August 24, 2018
This Sunday at Binkley
August 26, 2018
Early Worship
9:45 am, Lounge

 Worship
11:00 am, Sanctuary
Marcus McFaul preaching
When Hearts are Troubled: A Service of Lament
7:00 pm, Sanctuary
From Our Pastor
Sam was never silent. We know that the statue spoke of a time when racial violence and intense bigotry led to tearing the fabric of the nation and her multiple expressions of community. Words spoken at the dedications of such monuments across the country were filled with both blatant vile and racial animus, as well as subtle tones that echoed the strains of a "religion of the lost cause," as historian Charles Reagan Wilson termed it.

In his important book  Baptized in Blood: The Religion of the Lost Cause, 1865-1920 , Wilson describes religion of the Lost Cause as an expression of southern civil religion that married conservative fundamentalist faith, cultural biases, heated and hateful rhetoric, rituals of violent dehumanization (cross burnings) and, death by lynchings. White supremicist attitudes pervaded every aspect of life---societal, economical, political and theological. Now, I know that you already know all that but what I find interesting about Wilson's treatment of the religion of the Lost Cause is that he says pointedly that Lost Cause religion is a cult of the dead. The erection of confederate monuments appeals to the un-reconstructed way of ordering societal norms. Keeping the confederate soldier statues around courthouse squares or university spaces spoke a message: We may have lost the war but we will not lose our place of cultural and racial privilege. Some of what we are experiencing as a country right now stems from the same acidic attitudes. 

I am not a native North Carolinian (as you know) but as an American, a follower of Jesus, and a minister of a local congregation in Chapel Hill, I shed no tears over the toppling of a misnamed statue. Statues tell incomplete stories and reflect more of the builder's version of history than is truthful. People will speak (already have) around issues of means and methods regarding the monument's loud crash but, at least for me, the reasons behind its presence in the first place cannot be obscured. People of good judgment will debate (already have!) the slow, glacial speed of leadership from University officials, particularly after last summer's violence in Charlottesville, Virginia (many universities did in fact remove confederate statues last Aug).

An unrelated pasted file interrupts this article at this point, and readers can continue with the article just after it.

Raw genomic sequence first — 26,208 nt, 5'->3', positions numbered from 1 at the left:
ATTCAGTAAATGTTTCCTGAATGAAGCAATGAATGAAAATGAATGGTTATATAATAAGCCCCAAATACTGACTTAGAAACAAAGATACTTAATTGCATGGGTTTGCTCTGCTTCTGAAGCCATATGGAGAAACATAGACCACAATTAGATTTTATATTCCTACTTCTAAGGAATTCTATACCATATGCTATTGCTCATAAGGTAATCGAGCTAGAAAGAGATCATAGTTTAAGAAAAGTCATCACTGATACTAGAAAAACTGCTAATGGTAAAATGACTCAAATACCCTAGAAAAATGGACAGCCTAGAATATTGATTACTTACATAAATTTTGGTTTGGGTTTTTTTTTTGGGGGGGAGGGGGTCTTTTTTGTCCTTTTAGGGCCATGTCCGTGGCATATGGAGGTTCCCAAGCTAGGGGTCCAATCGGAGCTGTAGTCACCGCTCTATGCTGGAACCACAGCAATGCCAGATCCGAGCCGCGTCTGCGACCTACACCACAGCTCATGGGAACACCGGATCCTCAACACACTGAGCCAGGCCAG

In  Baptized in Blood  Wilson tells the story of Rev. John William Jones,a Baptist evangelist from Virginia. A crusader, Jones fought against "Yankee" history textbooks in Charlotte, and later was a chaplain at UNC Chapel Hill. He once gave the following prayer at a university event:
"L ord we acknowledge Thee as the all-wise author of every good and perfect gift. We recognize Thy presence and wisdom in the healing shower. We acknowledge Thou had a divine plan when Thou made the rattlesnake, as well as the song-bird, and this was without the help of Charles Darwin.  But we believe Thou will admit the grave mistake in giving the decision to the wrong side in eighteen hundred and sixty-five. "

Unrepentant adherents of the Lost Cause remain with us wishing to hold an even tighter grip on a way of life that did not believe in the dignity of human beings. As I write this column our town is preparing for protests on Saturday morning. We all pray for safe and peaceful gatherings all around town tomorrow, particularly in the university area.